Bible School Popular at Ponte Vedra

Article excerpt

Byline: Maggie FitzRoy, Shorelines staff writer

About 400 kids and 100 volunteers packed the sanctuary of the Ponte Vedra Presbyterian Church every morning last week, singing, dancing and praying in one of the Beaches' most popular vacation Bible schools.

The children, dressed in red, blue and yellow T-shirts, clapped and sang along to songs they were learning, then it was off to three hours of crafts, snacks, Bible study and play.

"It's great because it's a community outreach," said Tim Early, co-director of the program. "We have children that don't go to church, children that go to other community churches, and children from Jacksonville Beach, Atlantic Beach and from across the ditch [Intracoastal Waterway]."

Ponte Vedra Presbyterian's is one of the largest and most extravagant of about a dozen Bible schools at the Beaches.

About 50 percent of the kids and 25 percent of the volunteers who attended were not members of Ponte Vedra Presbyterian.

"They've heard this is a great vacation Bible school and some come to find out how we do it and take the ideas back to their own church," Early said.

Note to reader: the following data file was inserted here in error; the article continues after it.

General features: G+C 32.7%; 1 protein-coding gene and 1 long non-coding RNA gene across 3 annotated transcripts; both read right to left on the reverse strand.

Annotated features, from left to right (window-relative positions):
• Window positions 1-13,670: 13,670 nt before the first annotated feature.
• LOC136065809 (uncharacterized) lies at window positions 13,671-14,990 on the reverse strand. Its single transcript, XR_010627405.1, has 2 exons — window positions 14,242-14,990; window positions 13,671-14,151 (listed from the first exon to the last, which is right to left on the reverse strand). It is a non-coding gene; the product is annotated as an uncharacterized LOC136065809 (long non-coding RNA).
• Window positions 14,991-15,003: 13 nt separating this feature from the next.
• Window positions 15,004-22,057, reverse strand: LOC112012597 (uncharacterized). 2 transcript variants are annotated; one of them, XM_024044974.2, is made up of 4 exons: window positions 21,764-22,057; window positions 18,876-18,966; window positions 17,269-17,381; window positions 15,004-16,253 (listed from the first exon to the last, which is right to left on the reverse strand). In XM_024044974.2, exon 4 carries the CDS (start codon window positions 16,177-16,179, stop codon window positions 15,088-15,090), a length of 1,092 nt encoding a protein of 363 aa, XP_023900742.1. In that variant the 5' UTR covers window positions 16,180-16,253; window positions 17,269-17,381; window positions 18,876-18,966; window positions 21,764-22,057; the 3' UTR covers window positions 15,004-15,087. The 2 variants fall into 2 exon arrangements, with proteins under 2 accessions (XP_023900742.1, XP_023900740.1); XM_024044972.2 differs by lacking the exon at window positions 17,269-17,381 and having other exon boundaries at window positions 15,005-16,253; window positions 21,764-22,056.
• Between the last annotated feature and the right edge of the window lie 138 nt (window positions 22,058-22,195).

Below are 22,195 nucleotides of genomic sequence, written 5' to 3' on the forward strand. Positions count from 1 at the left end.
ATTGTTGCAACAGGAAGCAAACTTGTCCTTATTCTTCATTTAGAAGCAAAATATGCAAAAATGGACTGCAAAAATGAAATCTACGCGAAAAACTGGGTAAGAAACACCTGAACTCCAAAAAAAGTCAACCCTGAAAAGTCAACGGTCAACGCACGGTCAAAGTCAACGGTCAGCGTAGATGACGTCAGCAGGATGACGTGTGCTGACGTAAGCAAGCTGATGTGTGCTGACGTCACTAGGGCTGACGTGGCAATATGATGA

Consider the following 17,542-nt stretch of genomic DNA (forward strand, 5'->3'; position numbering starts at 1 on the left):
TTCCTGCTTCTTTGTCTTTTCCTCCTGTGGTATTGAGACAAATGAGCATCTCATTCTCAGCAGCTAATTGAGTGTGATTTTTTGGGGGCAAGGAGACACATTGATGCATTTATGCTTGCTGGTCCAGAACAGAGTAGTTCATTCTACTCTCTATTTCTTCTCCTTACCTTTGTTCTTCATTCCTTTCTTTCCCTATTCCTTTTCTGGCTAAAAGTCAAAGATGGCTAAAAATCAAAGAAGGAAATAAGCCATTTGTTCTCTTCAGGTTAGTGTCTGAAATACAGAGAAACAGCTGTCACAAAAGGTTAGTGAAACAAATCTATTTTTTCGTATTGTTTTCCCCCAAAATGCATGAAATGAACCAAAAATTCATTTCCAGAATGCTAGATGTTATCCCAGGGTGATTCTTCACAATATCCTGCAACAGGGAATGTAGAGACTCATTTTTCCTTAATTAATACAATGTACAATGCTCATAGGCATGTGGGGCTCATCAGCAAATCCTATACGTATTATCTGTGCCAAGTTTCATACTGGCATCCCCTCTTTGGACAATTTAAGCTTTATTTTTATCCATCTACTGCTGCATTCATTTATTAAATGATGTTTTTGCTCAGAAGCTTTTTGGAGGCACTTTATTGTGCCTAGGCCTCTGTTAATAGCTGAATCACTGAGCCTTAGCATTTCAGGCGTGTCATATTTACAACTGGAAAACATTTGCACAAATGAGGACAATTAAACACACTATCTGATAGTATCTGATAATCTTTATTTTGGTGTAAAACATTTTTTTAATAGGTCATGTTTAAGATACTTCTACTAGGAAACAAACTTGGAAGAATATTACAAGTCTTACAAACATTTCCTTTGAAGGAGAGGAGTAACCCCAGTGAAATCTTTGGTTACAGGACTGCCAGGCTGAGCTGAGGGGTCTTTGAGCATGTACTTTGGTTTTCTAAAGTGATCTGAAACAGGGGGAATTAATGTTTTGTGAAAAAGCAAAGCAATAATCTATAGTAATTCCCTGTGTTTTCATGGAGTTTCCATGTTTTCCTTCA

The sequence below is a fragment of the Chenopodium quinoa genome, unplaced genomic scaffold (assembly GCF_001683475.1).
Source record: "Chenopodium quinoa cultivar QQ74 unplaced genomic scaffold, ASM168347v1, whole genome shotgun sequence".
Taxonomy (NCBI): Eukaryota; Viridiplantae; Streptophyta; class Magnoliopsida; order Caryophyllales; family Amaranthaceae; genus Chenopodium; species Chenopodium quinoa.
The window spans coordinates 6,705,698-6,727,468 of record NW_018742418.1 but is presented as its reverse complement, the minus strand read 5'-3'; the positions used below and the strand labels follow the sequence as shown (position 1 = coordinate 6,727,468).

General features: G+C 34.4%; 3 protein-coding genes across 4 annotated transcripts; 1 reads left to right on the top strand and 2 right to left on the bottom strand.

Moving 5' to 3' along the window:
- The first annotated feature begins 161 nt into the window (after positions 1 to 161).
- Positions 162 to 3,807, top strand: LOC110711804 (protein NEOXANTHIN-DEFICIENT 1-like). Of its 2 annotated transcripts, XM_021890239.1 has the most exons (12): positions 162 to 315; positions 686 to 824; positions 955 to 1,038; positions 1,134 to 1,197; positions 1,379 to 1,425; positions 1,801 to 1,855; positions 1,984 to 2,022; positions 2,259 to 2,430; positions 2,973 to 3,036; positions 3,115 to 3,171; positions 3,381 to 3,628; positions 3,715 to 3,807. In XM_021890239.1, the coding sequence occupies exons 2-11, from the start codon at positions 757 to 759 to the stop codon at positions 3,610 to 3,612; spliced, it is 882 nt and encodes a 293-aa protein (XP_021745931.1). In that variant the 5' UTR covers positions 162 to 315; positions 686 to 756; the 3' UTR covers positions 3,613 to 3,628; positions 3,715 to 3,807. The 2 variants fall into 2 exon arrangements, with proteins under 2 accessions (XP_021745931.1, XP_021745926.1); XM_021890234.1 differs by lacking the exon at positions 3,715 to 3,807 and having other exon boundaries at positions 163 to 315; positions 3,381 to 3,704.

The church has been holding a week-long Bible school for 12 years. The theme this year was Space Probe, the stage in the sanctuary was decorated as a space ship and the Galaxy Girls song and dance troupe led the group sing-alongs from the stage, accompanied by a live band.

Professional musician Don Miniard played keyboards and his son, Austin, 13, played bass guitar. This was Austin's first year in the band.

"I've been in the Bible school since I was 3," he said, "I always liked the music part -- the music's really interactive, we get to jump and spin. If the kids are having fun, they're more attentive. They really teach it in a way the kids can understand."

Donna Worley, the program's music director, and her staff taught the children 13 songs during the week. Some were popular songs she's heard on the radio, and she changed the words to a Bible theme and added simple dance moves.

Carroll Miniard, a teacher at San Pablo Elementary, spent the week as one of the backup singers to the Galaxy Girls.

"It's a ministry," she said, "to watch those kids' faces from the stage when we're singing. If the words of the music reaches one person's heart, then we've done our job."

The hundreds of kids attending were divided into age groups, and the schedule was designed to rotate the groups between singing and storytelling, recreation, arts and crafts and snack time. …